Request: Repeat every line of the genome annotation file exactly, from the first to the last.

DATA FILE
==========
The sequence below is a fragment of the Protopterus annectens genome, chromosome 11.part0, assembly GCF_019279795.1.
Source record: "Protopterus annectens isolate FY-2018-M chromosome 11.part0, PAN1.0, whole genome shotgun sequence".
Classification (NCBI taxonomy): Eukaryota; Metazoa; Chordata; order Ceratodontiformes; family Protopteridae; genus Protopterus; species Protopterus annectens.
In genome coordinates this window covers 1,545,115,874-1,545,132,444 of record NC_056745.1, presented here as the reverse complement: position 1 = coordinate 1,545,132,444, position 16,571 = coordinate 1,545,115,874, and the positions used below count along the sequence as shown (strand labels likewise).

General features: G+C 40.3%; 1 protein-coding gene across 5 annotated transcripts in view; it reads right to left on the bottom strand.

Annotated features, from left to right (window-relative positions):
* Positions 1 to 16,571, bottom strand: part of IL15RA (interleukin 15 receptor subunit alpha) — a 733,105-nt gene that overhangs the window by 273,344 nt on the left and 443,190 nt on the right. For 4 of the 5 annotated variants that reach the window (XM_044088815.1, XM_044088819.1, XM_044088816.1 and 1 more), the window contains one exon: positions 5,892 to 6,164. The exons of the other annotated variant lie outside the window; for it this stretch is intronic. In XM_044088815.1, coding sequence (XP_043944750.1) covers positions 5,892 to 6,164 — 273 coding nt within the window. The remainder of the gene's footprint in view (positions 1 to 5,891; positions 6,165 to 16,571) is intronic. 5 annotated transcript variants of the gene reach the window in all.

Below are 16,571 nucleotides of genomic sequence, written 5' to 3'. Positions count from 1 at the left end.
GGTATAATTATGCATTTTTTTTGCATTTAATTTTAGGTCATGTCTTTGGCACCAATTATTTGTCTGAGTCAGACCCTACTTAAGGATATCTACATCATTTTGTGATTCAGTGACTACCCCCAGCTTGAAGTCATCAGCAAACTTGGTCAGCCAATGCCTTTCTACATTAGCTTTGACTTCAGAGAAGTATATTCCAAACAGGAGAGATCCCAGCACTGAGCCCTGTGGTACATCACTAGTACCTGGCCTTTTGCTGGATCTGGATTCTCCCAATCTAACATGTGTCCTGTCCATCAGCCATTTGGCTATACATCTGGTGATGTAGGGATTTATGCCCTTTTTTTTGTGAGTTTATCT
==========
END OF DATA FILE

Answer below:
The sequence below is a fragment of the Protopterus annectens genome, chromosome 11.part0, assembly GCF_019279795.1.
Source record: "Protopterus annectens isolate FY-2018-M chromosome 11.part0, PAN1.0, whole genome shotgun sequence".
Classification (NCBI taxonomy): Eukaryota; Metazoa; Chordata; order Ceratodontiformes; family Protopteridae; genus Protopterus; species Protopterus annectens.
In genome coordinates this window covers 1,545,115,874-1,545,132,444 of record NC_056745.1, presented here as the reverse complement: position 1 = coordinate 1,545,132,444, position 16,571 = coordinate 1,545,115,874, and the positions used below count along the sequence as shown (strand labels likewise).

General features: G+C 40.3%; 1 protein-coding gene across 5 annotated transcripts in view; it reads right to left on the bottom strand.

Annotated features, from left to right (window-relative positions):
* Positions 1 to 16,571, bottom strand: part of IL15RA (interleukin 15 receptor subunit alpha) — a 733,105-nt gene that overhangs the window by 273,344 nt on the left and 443,190 nt on the right. For 4 of the 5 annotated variants that reach the window (XM_044088815.1, XM_044088819.1, XM_044088816.1 and 1 more), the window contains one exon: positions 5,892 to 6,164. The exons of the other annotated variant lie outside the window; for it this stretch is intronic. In XM_044088815.1, coding sequence (XP_043944750.1) covers positions 5,892 to 6,164 — 273 coding nt within the window. The remainder of the gene's footprint in view (positions 1 to 5,891; positions 6,165 to 16,571) is intronic. 5 annotated transcript variants of the gene reach the window in all.

Below are 16,571 nucleotides of genomic sequence, written 5' to 3'. Positions count from 1 at the left end.
GGTATAATTATGCATTTTTTTTGCATTTAATTTTAGGTCATGTCTTTGGCACCAATTATTTGTCTGAGTCAGACCCTACTTAAGGATATCTACATCATTTTGTGATTCAGTGACTACCCCCAGCTTGAAGTCATCAGCAAACTTGGTCAGCCAATGCCTTTCTACATTAGCTTTGACTTCAGAGAAGTATATTCCAAACAGGAGAGATCCCAGCACTGAGCCCTGTGGTACATCACTAGTACCTGGCCTTTTGCTGGATCTGGATTCTCCCAATCTAACATGTGTCCTGTCCATCAGCCATTTGGCTATACATCTGGTGATGTAGGGATTTATGCCCTTTTTTTTGTGAGTTTATCT